By James Robinson, Steve Pugh & Guru eFX

Conflating the Invaders and World War II Nazi mayhem feels like instinct. The legacy left behind the group of freedom fighters is classical, albeit a bit dated. With a new vision of the Marvel universe and a new cohesive character unit, the Invaders seem a bit out of place, especially as WWII character identities are slowly fading into the background. What better way to add some old school flavor to a progressively new school universe than one of the best teams in Marvel’s history.

Fixation on Nazis and their pursuits of the occult make for excellent monster and horror stories. But it seems like the attitude towards the close to century old antagonists is one of exhaustion. So, if a team of World War II crusaders is unable to face their primary adversary, who is a suitable replacement? James Robinson has readers covered and his response is as fitting as it is entertaining. Replace one xenophobic, fascist group with a different group, make them aliens, and you’ve got yourself a task for the Invaders.

Much like the modern revival of Captain America, All-New Invaders deals with heroes, particularly the original Human Torch, seeking redemption. The team’s cast scattered and divided by a lifetime of history and change, Robinson seeks to reunite each Invader by creating a much more relevant threat for the group to tackle. By making the threat reminiscent of their original mission, Robinson is granting the Invaders a chance to reinvent themselves, a chance to make a difference in their world with a whole new angle.

Steve Pugh adds a similar classical newness to the legacy heroes. With a style reminiscent of Dale Eaglesham, Pugh’s characters have fantastic square jaws, their action nice and pulpy, with big swings and even bigger hits. Despite being flat on some panels and having a bit of confusing movement between panels, the overall impact fits the tone and feel of the story and action.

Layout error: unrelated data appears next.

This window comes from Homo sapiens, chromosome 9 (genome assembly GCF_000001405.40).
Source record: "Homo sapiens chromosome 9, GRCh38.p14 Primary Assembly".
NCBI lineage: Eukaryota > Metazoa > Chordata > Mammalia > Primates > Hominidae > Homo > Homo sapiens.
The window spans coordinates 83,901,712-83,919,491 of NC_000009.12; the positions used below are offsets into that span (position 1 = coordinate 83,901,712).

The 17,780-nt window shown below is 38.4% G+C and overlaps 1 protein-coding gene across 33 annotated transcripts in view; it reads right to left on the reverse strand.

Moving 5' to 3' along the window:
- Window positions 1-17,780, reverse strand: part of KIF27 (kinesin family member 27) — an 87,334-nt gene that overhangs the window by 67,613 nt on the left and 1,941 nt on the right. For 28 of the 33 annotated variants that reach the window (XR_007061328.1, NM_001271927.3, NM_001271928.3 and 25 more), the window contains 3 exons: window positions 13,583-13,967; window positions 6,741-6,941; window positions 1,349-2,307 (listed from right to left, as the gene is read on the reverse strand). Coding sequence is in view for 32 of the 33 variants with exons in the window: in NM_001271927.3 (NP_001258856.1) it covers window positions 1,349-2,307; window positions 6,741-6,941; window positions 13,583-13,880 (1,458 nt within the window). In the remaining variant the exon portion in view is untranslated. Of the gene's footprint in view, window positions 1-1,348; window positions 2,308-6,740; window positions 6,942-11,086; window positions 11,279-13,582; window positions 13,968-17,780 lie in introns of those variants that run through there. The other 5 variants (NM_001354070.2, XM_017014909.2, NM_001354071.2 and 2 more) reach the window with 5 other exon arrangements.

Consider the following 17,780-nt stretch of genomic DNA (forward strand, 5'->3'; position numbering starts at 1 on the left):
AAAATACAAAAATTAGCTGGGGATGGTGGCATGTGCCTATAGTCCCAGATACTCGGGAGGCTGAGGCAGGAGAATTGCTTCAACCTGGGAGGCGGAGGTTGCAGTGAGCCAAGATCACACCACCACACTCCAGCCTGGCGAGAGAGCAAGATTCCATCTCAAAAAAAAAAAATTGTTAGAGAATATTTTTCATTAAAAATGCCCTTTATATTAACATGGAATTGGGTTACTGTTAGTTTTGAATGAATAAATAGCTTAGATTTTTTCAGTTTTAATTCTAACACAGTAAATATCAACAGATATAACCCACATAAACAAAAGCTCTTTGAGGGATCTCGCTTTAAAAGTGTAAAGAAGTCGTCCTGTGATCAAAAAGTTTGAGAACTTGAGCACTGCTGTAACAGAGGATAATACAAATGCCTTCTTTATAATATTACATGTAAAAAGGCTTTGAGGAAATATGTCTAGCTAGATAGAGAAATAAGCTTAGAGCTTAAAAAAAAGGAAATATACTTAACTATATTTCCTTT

The verdict: All-New Invaders is pretty darn fun. Throwing a galactic conflict on a group more used to dealing with terrestrial threats is an excellent twist, especially if the villains are an echo of the group’s past. This may be one of the first in the All-New Marvel Now lineup, but it’s already setting some high expectations.


About The Author Nick Rowe

Nick has worked with comics for the last 15 years. From garbage disposal, to filing, to grading, he has become a disgruntled, weathered comic fan. A firm believer that comics are meant to be fun and be printed on paper, Nick seeks wacky, bizarre, and head-scratcher comics from every era. Introduced to Ranma ½ at a young age, his love for manga continues to grow, fueling his desire to learn Japanese and effectively avoiding the wait between publication and translation. His love for classic comics originated from a battle between Batroc the Leaper and Captain America, and he’s never turned back. Preferring “reader copies” over pristine comics, he yearns for comics to return to the fun days of the Silver Age buying up anything his bank account can sustain.

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